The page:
The world's most famous music pirate, once told to pay $1.92 million for downloading 24 songs, has been told by the RIAA that the damages due can be reduced if she becomes the RIAA's mouthpiece on anti-piracy.
The RIAA, the music industry's copyright lobby, first sued Jammie Thomas-Rasset in 2007, and through a series of court decisions, subsequent appeals, the single mother now owns the billion dollar music industry $222,000.
Following a failed bid to get the supreme court to hear her case on constitutional grounds, the RIAA has now made what they refer to as a "gesture of good will" towards Thomas-Rasset by offering to reduce or even eliminate the damages in exchange for her speaking in support of the RIAA's anti-piracy policies.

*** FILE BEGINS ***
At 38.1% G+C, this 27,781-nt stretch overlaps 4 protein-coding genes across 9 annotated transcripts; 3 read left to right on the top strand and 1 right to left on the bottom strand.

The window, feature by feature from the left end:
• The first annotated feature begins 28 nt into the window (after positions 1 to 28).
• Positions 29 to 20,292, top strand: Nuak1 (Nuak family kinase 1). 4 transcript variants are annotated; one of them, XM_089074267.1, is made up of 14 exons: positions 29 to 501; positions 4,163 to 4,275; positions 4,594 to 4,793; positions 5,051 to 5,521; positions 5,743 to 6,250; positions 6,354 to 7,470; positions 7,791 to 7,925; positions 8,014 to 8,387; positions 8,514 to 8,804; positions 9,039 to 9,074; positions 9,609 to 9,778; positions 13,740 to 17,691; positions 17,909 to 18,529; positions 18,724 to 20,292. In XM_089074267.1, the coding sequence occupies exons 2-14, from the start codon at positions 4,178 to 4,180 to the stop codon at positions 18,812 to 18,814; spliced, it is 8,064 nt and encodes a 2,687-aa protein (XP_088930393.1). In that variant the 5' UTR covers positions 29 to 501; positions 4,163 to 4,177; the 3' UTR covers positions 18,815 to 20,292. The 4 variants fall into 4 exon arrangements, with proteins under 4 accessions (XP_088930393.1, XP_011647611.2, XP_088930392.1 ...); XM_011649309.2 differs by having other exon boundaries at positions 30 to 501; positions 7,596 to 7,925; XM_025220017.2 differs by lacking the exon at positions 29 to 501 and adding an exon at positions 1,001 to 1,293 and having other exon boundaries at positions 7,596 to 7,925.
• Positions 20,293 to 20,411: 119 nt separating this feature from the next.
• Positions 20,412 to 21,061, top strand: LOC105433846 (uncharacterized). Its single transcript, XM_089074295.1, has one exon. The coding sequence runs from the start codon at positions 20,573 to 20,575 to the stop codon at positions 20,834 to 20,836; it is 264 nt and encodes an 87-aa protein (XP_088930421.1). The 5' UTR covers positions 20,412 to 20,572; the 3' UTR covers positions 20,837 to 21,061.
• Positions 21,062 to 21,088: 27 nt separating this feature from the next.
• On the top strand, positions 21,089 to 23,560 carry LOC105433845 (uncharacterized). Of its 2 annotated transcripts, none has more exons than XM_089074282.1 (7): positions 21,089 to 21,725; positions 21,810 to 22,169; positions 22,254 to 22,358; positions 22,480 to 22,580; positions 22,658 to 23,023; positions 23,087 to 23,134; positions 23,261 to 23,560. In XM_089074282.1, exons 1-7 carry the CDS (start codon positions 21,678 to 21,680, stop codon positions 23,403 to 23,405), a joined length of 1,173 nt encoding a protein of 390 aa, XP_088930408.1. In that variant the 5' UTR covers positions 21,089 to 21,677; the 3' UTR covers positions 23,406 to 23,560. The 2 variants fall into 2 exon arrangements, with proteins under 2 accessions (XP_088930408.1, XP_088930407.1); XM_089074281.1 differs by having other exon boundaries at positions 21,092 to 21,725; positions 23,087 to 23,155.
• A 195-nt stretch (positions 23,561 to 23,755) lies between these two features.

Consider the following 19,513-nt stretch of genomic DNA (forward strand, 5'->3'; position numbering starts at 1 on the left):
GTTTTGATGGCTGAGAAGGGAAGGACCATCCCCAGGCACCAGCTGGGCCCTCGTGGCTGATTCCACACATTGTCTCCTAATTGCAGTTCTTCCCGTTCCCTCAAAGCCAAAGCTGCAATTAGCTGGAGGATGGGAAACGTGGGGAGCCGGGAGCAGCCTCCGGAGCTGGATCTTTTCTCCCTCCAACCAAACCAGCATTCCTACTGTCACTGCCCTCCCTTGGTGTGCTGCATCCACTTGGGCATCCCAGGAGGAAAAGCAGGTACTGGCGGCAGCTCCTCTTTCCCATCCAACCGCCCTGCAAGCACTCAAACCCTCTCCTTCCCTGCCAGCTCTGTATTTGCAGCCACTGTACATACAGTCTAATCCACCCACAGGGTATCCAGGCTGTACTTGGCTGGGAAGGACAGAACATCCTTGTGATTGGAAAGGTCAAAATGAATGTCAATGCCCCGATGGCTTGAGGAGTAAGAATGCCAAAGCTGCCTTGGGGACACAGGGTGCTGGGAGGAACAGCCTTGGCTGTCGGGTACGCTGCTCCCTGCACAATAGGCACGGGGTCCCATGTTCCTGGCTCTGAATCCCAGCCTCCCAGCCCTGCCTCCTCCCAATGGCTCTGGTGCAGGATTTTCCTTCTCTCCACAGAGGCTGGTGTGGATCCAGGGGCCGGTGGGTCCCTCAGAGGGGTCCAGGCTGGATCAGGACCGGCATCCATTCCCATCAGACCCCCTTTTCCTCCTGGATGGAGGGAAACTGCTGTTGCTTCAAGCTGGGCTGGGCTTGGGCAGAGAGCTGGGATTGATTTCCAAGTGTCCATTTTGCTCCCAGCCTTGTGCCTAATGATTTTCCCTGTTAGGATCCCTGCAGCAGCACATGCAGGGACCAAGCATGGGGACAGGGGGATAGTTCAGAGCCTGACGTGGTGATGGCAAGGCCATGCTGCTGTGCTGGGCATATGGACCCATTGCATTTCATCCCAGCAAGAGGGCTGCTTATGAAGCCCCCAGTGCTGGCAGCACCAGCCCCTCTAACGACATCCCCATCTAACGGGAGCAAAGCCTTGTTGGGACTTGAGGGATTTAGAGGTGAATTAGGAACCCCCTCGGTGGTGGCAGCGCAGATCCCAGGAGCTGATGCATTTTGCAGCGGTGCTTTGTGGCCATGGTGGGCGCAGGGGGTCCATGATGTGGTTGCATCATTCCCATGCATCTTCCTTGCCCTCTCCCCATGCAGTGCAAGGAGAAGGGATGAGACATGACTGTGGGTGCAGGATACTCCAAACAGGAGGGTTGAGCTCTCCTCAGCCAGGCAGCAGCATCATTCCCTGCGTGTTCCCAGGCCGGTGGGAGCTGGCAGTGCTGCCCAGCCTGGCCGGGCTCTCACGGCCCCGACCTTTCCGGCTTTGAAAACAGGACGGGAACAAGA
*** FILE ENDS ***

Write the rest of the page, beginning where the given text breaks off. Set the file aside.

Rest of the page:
But Thomas-Rasset's response to the "public-service announcement" request was clear cut: "I'm not doing it!"
Thomas-Rasset's attorney, Michael Wilson, has hinted that Thomas-Rasset may have to eventually file for bankruptcy to put finally conclude her 6 year ordeal.
The RIAA says they are also open to other non-monetary ways to settle this case once and for all. "We have communicated to Ms. Thomas that we would consider a variety of non-monetary settlement options, which is up to her to offer. We think this is a gesture of a good will and we're doing what we can to resolve this case in a manner that works for everyone," the RIAA said via a statement.